September 4, 1996
The Wisdom Fund

Libya CW Factory(?) U.S. Threatened To Nuke Opens

by Enver Masud

WASHINGTON, DC, September 4 -- As part of the celebrations marking the 27th anniversary of Libya's September 1, 1969 Revolution, Colonel Mu'ammar al-Qadhafi inaugurated the second stage of the Great Man-Made River project which last April the U.S. threatened to attack with nuclear weapons.

Labelled by the international press as the 8th Wonder of The World, the project launched in 1984 and built with the help of Korean firms includes 4000 km of pipelines, and two aqueducts of 1000 km. When completed it will bring five million cubic meters per day of water from desert aquifers to Libya's coastal cities. It will eventually increase the size of Libya's arable land by over 70 percent. The total cost of the huge project is expected to exceed $25 billion.

Because the "Jabal Nefussa" mountainous formation blocks the flow of water from the aquifers to the coast, it was necessary to drill a tunnel through the mountains and to install a pumping station at Tarhunah. This pumping station was described, according to The Washington Post, as a chemical plant at a Defense Department briefing on April 23, 1996 where a senior defense official stated that the United States would not exclude the use of nuclear weapons to destroy it. This plant, said the official, "is not in the interest of peace, not in the interest of stability, and not in the interest of world order." U.S. Secretary of Defense William Perry confirmed that the use of nuclear weapons to destroy this chemical weapons factory was not excluded.

Last Saturday, August 31, Presidents Alpha Omar Konare of Mali, Jerry Rawlings of Ghana, Lansana Conte of Guinea, Ibrahim Mainasara Bare of Niger and other guests including Nation of Islam leader, Louis Farrakhan, joined Libyan leader Col. Mu'ammar al-Qadhafi to simultaneously push buttons which caused a barrier to open allowing the chemical compound H2O (aka water) to gush forth to fill the Garabouli dam, 60 km east of Tripoli, and to begin supplying water for drinking and irrigation to Libya's northwestern coastal plains.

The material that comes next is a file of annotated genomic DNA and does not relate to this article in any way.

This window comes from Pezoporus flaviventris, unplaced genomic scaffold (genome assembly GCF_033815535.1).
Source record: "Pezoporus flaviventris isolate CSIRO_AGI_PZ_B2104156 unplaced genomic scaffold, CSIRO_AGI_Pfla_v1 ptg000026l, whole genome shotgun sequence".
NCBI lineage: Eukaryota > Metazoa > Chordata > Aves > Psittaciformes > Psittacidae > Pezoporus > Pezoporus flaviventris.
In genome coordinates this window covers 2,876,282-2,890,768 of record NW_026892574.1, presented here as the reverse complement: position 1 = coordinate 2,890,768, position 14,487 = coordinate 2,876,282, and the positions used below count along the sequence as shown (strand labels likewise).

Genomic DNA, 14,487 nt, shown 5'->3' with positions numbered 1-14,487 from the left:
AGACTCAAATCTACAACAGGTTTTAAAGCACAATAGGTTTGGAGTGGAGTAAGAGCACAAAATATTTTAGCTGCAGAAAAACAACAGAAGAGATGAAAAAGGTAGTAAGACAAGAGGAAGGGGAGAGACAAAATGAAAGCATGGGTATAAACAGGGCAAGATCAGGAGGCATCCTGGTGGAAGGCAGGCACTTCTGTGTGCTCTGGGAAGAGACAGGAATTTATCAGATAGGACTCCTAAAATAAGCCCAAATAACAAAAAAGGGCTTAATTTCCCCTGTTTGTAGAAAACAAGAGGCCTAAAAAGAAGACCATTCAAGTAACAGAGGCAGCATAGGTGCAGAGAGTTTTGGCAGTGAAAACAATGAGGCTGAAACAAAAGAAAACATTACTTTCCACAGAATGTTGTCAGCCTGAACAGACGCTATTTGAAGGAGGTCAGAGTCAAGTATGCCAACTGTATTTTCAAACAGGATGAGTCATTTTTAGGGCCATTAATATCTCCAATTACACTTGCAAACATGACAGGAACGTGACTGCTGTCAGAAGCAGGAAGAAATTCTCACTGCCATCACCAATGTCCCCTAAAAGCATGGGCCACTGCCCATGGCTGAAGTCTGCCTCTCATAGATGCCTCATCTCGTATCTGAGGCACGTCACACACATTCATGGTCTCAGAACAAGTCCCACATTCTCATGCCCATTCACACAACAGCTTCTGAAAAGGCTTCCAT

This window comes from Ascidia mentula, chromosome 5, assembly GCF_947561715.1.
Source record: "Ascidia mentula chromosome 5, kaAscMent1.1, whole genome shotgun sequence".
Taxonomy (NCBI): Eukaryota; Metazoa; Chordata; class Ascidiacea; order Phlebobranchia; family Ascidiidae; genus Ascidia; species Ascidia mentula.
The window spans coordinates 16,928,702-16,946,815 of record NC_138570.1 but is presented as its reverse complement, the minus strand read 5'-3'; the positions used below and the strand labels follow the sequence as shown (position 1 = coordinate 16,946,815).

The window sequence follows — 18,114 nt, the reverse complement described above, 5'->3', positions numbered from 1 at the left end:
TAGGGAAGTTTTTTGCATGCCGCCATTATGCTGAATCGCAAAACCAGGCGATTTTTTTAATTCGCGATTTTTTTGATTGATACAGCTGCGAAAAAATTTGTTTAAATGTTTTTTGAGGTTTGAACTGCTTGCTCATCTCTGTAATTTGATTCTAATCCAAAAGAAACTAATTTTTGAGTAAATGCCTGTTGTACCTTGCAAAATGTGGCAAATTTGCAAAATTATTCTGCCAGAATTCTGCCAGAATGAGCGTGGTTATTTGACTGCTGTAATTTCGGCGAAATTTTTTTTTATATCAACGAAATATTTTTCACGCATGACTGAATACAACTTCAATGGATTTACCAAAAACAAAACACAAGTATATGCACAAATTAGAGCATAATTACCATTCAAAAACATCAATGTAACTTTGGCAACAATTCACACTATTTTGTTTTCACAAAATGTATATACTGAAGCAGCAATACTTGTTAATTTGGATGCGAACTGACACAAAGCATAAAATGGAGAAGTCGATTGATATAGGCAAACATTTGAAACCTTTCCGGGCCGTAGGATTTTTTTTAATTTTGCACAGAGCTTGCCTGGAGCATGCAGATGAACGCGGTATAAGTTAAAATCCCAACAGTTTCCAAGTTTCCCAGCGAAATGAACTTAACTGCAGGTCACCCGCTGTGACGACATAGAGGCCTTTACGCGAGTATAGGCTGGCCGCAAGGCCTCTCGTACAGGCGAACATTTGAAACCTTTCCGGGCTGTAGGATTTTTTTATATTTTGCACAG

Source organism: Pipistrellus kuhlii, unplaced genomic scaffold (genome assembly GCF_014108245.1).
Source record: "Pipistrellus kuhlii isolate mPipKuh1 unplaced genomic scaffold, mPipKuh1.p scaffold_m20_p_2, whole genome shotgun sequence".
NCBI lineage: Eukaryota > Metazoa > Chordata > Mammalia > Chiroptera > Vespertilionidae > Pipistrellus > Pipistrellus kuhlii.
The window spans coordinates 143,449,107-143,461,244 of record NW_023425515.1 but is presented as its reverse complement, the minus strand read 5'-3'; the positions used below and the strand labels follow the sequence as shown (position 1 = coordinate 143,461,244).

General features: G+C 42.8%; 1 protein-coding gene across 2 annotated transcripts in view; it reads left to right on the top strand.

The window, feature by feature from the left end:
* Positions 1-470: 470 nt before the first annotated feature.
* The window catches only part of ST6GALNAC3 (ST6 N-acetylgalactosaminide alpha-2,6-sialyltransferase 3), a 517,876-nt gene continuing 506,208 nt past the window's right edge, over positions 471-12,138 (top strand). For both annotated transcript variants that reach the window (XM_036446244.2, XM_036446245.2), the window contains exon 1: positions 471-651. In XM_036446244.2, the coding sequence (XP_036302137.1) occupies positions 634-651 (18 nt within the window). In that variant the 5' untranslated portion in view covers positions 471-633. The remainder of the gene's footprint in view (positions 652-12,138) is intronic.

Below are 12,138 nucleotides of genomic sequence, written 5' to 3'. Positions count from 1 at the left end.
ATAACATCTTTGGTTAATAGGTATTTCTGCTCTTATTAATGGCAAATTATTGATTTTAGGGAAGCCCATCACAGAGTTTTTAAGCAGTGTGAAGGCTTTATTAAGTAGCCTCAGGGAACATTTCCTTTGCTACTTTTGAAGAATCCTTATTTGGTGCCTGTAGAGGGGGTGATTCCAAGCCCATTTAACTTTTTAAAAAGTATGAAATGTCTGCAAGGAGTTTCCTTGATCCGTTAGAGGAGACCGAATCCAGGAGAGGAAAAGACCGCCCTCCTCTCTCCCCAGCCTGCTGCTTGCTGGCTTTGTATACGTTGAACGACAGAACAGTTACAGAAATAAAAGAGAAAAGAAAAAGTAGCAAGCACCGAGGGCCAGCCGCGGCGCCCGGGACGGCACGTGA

Some intelligence services believe, however, that a chemical weapons factory does exist at Tarhunah. If so they should present their evidence to the relevant international organization for appropriate action. The Great Man-Made River project should not be threatened with nuclear strikes.

Eric Margolis, "Col. Khadaffi's Secret Tunnels of Death," Toronto Sun, December 8, 1997

[Mythological Israel's 700 irrigated acres in the Negev do not begin to compare with Libya's 400,000 acres irrigated or scheduled to be irrigated under the Great Man-Made River Project (GMR). . . .

The physical scale of the GMR is staggeringly large: enough aggregate to build 20 structures the size of Egypt's great Khufu pyramid at Giza; 1,300 water wells drilled; 7,000,000 miles of pre-stressed steel wire used to strengthen the 12-foot diameter water pipes; 3,500 kilometers of pipeline covering an area equal to West Europe; four pipelines - two toward the west, or Tunisian side of Libya, and two toward the east, or Egyptian, side of the country - with connecting links in the north; and thousands of miles of roads between and connecting the project's various lines and infrastructure.--Andrew I. Killgore, "Libya's Great Man-Made River Project,", March 2001]

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